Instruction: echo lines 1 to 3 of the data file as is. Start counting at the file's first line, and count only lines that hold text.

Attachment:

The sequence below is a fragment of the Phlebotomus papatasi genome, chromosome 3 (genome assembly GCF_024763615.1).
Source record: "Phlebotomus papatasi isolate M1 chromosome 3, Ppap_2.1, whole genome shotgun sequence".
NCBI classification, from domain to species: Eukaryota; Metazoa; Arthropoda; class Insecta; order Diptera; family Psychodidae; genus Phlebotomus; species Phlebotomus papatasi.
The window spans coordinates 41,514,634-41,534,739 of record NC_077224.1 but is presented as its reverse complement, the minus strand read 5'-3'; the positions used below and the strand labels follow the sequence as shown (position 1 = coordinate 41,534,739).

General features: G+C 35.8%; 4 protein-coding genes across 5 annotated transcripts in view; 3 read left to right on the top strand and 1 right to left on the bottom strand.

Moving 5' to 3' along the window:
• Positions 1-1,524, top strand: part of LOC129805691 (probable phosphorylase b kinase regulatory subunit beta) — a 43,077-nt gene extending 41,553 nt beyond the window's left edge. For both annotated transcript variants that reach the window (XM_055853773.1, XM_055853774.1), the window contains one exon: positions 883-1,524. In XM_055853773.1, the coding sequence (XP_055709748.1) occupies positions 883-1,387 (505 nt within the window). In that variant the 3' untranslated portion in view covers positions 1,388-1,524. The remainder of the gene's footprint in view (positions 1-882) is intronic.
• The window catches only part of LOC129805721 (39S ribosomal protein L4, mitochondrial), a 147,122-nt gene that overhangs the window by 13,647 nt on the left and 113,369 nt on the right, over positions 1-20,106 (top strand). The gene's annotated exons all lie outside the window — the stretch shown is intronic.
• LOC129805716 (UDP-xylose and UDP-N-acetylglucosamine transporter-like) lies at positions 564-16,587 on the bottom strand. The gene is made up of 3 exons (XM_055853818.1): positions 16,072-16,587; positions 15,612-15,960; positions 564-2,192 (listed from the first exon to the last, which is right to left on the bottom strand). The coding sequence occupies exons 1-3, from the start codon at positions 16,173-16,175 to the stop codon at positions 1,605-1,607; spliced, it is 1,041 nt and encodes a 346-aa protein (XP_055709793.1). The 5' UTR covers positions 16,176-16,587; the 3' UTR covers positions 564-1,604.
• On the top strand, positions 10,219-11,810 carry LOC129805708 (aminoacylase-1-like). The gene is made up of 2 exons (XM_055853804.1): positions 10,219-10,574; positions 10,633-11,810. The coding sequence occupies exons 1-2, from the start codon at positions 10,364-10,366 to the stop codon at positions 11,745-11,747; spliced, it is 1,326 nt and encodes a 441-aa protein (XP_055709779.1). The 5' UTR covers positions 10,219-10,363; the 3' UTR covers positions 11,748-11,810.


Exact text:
The sequence below is a fragment of the Phlebotomus papatasi genome, chromosome 3 (genome assembly GCF_024763615.1).
Source record: "Phlebotomus papatasi isolate M1 chromosome 3, Ppap_2.1, whole genome shotgun sequence".
NCBI classification, from domain to species: Eukaryota; Metazoa; Arthropoda; class Insecta; order Diptera; family Psychodidae; genus Phlebotomus; species Phlebotomus papatasi.